33      The global assessment of the likelihood of confusion, in relation to the visual, phonetic or conceptual similarity of the signs in question, must be based on the overall impression given by the signs, bearing in mind, in particular, their distinctive and dominant components. The perception of the marks by the average consumer of the goods or services in question plays a decisive role in the global assessment of that likelihood of confusion. In this regard, the average consumer normally perceives a mark as a whole and does not proceed to analyse its various details (see Case C‑334/05 P OHIM v Shaker [2007] ECR I‑4529, paragraph 35 and the case-law cited).

34      According to the case-law, two marks are similar where, from the point of view of the relevant public, they are at least partially identical as regards one or more relevant aspects (judgment of 16 May 2007 in Case T‑491/04 Merant v OHIMFocus Magazin Verlag (FOCUS), not published in the ECR, paragraph 45).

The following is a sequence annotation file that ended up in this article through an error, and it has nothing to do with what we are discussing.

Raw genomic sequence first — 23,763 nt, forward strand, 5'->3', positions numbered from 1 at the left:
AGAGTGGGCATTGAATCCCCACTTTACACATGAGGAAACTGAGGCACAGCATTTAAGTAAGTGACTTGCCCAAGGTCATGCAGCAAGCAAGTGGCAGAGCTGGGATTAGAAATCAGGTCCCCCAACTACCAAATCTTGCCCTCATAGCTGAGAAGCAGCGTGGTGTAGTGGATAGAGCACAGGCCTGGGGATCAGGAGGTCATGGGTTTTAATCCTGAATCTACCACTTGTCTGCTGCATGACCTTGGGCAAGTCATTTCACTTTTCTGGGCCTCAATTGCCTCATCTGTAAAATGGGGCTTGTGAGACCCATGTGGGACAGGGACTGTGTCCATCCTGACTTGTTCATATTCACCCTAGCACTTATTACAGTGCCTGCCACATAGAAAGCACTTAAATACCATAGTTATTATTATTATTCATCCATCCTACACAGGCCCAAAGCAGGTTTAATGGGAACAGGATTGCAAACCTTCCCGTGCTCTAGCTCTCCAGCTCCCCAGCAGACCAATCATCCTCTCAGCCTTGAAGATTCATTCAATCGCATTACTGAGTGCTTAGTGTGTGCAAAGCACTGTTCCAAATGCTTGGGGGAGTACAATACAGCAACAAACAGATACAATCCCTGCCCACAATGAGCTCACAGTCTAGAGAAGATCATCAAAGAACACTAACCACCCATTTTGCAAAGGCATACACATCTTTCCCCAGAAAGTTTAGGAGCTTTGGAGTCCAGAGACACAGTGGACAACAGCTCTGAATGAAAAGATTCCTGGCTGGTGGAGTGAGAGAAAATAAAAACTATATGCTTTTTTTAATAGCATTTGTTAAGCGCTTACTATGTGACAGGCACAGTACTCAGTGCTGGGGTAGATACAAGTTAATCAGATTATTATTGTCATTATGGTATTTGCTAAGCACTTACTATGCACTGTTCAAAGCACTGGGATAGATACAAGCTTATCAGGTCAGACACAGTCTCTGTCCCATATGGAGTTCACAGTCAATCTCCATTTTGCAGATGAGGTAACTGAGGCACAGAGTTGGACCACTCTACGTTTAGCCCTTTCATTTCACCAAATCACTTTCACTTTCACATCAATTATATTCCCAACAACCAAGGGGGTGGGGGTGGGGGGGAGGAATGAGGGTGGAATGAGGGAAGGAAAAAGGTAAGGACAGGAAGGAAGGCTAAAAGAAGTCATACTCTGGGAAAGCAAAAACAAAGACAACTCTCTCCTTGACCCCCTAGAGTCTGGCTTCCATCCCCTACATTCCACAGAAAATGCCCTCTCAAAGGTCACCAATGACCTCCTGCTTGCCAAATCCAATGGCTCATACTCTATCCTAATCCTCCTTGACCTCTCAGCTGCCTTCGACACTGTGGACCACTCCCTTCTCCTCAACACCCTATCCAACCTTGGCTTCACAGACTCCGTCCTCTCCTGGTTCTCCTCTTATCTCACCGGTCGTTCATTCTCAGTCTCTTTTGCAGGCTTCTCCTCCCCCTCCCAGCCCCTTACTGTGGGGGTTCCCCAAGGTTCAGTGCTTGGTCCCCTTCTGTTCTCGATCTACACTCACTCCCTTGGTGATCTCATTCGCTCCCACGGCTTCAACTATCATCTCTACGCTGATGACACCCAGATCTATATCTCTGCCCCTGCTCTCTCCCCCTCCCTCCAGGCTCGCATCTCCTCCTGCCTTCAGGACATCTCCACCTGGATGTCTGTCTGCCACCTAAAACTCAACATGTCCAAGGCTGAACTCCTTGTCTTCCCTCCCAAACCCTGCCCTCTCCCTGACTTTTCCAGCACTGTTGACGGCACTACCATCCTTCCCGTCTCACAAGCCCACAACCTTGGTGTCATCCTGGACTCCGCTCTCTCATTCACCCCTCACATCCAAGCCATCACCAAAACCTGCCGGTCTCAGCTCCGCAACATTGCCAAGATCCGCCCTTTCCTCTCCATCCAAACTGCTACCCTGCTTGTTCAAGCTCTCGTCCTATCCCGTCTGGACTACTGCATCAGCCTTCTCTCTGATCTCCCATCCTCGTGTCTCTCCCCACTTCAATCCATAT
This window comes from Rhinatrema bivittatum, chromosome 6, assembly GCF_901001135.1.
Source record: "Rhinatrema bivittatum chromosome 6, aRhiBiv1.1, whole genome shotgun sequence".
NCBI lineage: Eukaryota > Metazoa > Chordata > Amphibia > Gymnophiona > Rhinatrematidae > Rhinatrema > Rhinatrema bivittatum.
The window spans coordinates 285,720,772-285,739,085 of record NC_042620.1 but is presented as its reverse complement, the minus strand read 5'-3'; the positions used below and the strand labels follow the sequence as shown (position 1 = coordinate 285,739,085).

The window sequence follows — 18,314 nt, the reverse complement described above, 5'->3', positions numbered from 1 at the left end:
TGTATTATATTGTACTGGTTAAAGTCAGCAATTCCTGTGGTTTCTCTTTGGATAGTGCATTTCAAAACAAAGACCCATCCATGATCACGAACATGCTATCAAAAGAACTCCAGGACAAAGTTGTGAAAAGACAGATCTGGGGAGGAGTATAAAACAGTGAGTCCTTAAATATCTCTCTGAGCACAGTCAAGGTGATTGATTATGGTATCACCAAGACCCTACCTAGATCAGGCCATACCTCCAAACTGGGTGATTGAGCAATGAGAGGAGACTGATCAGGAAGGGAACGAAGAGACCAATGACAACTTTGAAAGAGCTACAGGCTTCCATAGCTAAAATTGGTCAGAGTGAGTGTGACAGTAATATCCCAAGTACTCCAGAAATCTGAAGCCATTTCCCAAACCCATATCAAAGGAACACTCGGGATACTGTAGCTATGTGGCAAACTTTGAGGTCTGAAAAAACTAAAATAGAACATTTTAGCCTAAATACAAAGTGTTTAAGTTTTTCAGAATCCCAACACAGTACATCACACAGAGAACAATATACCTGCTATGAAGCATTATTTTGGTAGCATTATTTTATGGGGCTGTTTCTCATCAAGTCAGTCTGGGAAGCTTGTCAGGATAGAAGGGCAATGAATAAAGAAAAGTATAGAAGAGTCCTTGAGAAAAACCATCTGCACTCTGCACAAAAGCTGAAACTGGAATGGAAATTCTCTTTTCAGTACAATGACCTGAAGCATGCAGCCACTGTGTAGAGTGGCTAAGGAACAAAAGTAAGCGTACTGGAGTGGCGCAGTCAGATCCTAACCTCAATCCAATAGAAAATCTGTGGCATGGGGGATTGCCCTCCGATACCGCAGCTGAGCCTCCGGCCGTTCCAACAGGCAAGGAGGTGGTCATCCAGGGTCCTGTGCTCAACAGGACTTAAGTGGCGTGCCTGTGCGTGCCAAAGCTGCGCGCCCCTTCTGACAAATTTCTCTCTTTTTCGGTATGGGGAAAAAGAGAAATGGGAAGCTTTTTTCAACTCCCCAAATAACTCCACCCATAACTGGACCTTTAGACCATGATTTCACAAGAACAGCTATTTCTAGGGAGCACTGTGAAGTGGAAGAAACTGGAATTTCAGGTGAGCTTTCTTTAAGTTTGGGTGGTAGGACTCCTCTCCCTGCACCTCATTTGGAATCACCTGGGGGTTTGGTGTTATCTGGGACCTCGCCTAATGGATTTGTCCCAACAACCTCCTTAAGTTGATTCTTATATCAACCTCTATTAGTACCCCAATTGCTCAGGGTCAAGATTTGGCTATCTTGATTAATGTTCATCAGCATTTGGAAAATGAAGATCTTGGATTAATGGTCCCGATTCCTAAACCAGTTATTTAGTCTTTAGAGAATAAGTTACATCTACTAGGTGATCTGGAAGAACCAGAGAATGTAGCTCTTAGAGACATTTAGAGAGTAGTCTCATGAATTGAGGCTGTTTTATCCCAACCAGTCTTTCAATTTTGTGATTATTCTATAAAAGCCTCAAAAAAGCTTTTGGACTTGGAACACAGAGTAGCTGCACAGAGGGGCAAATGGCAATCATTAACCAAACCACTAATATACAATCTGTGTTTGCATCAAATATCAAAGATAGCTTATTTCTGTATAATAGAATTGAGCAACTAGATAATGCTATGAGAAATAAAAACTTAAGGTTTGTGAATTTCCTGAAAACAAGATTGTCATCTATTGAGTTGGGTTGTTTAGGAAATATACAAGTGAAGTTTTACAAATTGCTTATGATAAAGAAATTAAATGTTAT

35      Assessment of the similarity between two marks means more than taking just one component of a composite trade mark and comparing it with another mark. On the contrary, the comparison must be made by examining each of the marks in question as a whole, which does not mean that the overall impression conveyed to the relevant public by a composite trade mark may not, in certain circumstances, be dominated by one or more of its components (see OHIM v Shaker, paragraph 41 and the case-law cited). It is only if all the other components of the mark are negligible that the assessment of similarity can be carried out solely on the basis of the dominant element (see OHIM v Shaker, paragraph 42, and judgment of 20 September 2007 in Case C‑193/06 P Nestlé v OHIM, not published in the ECR, paragraph 42). That may be the case, inter alia, where that component is likely by itself to dominate the image which the relevant public retains of that mark, with the result that all the other components of the mark are negligible in the overall impression created by it (Nestlé v OHIM, paragraph 43).